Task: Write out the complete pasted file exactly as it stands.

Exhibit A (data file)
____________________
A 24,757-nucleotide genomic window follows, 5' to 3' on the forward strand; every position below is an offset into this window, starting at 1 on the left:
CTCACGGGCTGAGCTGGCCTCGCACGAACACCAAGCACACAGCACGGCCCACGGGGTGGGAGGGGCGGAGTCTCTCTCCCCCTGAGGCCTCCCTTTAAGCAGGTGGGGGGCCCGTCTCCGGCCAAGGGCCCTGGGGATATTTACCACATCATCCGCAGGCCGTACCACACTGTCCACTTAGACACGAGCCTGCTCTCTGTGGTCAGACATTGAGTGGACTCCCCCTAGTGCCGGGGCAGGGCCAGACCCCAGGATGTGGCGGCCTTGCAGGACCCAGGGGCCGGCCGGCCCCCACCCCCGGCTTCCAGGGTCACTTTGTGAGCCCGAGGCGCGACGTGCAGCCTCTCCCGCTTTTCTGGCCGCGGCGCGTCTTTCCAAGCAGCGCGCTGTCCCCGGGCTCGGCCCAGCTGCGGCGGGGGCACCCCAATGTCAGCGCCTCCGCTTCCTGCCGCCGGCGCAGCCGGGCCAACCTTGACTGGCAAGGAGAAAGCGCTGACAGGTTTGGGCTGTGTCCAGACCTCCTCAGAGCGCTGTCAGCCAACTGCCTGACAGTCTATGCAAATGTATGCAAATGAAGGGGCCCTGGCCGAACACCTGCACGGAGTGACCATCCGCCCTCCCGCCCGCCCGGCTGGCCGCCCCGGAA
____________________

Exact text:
A 24,757-nucleotide genomic window follows, 5' to 3' on the forward strand; every position below is an offset into this window, starting at 1 on the left:
CTCACGGGCTGAGCTGGCCTCGCACGAACACCAAGCACACAGCACGGCCCACGGGGTGGGAGGGGCGGAGTCTCTCTCCCCCTGAGGCCTCCCTTTAAGCAGGTGGGGGGCCCGTCTCCGGCCAAGGGCCCTGGGGATATTTACCACATCATCCGCAGGCCGTACCACACTGTCCACTTAGACACGAGCCTGCTCTCTGTGGTCAGACATTGAGTGGACTCCCCCTAGTGCCGGGGCAGGGCCAGACCCCAGGATGTGGCGGCCTTGCAGGACCCAGGGGCCGGCCGGCCCCCACCCCCGGCTTCCAGGGTCACTTTGTGAGCCCGAGGCGCGACGTGCAGCCTCTCCCGCTTTTCTGGCCGCGGCGCGTCTTTCCAAGCAGCGCGCTGTCCCCGGGCTCGGCCCAGCTGCGGCGGGGGCACCCCAATGTCAGCGCCTCCGCTTCCTGCCGCCGGCGCAGCCGGGCCAACCTTGACTGGCAAGGAGAAAGCGCTGACAGGTTTGGGCTGTGTCCAGACCTCCTCAGAGCGCTGTCAGCCAACTGCCTGACAGTCTATGCAAATGTATGCAAATGAAGGGGCCCTGGCCGAACACCTGCACGGAGTGACCATCCGCCCTCCCGCCCGCCCGGCTGGCCGCCCCGGAA